City of Greyhawk (1989)

About a year and a half after World of Greyhawk came out, Gygax was forced out of TSR and Greyhawk went mostly dormant as focus shifted to developing Forgotten Realms. In 1988, the setting saw a revival, starting with the Greyhawk Adventures hardcover and the mean-spirited joke that is the Castle Greyhawk module. 1989 saw the release of the City of Greyhawk box set, coinciding with the release of the second edition of D&D.

This is a brand new city, designed by Carl Sargent and Rik Rose to reconcile various details published in other material over the years. The result is a sturdy, believable medieval style city that never really finds its own atmosphere or character (and it is certainly possible to make a detailed but largely normal RPG city interesting – see TSR’s Lankhmar: City of Adventure from 1985). There isn’t anything obviously wrong with City of Greyhawk, but there isn’t anything terribly exciting about it either.

The box has two books. The gazetteer is a tour guide of the city and its environs, while the other, sporting a delightfully hideous Daniel Horn cover, is an over-detailed and under-illustrated catalog of people, organizations and their rivalries. The only thing in the latter book that is particularly memorable is the reconfiguration of the Circle of Nine (previously the Circle of Eight) into its most recognized form, before it was visited by tragedy and betrayal in the later Iuz metaplot. Dry as all this is, though, it is an important foundation for Sargent’s re-imagination of Greyhawk over the next few years.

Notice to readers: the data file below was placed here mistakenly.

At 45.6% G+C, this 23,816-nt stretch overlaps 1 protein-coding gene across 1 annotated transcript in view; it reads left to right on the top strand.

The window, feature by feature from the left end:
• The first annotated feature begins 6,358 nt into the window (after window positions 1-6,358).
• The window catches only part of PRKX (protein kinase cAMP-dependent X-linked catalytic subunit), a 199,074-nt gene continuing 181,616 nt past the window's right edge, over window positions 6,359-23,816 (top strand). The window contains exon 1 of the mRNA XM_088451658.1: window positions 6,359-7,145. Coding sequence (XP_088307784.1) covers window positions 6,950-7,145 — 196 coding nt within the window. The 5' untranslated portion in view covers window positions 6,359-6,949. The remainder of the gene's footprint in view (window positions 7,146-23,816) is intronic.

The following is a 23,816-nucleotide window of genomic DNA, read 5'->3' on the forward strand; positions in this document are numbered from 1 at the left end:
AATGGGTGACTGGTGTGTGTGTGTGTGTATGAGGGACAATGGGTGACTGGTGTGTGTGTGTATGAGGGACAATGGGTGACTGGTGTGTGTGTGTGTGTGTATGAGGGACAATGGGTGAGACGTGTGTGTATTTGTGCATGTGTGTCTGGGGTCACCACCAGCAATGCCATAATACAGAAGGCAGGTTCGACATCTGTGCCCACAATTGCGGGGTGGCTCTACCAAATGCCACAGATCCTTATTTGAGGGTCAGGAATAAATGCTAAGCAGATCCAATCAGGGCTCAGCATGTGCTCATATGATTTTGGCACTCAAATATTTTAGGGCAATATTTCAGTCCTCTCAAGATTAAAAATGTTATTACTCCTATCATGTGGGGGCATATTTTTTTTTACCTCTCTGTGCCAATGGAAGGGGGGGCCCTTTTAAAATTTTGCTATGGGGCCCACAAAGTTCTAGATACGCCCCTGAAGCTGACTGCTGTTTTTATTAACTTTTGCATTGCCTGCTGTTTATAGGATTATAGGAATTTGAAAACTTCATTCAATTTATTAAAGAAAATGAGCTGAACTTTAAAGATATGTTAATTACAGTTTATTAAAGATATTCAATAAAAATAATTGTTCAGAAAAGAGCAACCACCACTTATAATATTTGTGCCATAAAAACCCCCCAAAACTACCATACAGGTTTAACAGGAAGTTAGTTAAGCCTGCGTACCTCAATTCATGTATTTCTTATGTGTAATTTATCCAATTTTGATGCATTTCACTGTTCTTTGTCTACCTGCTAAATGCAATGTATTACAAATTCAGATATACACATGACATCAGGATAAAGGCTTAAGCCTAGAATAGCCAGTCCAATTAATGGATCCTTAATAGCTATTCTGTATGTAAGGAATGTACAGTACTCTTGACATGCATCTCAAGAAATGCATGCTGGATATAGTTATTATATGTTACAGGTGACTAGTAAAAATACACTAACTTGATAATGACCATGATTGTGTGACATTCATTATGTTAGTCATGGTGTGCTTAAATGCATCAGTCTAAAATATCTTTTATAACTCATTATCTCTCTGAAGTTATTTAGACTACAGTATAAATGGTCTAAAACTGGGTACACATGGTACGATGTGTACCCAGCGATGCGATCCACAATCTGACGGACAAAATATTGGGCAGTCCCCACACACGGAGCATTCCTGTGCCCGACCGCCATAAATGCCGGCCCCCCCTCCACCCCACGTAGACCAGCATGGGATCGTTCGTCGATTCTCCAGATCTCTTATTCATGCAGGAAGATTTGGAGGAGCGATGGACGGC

The best part of the box is the stack of card stock adventure one-sheets, of which there are 23. The vast majority of them display more energy, wit and cleverness than the dreary guidebooks could ever hope to muster. The second best thing in the box is the birds-eye map of the city by Valerie Valusek, which is one of TSR’s best, though lesser known, bits of cartography.

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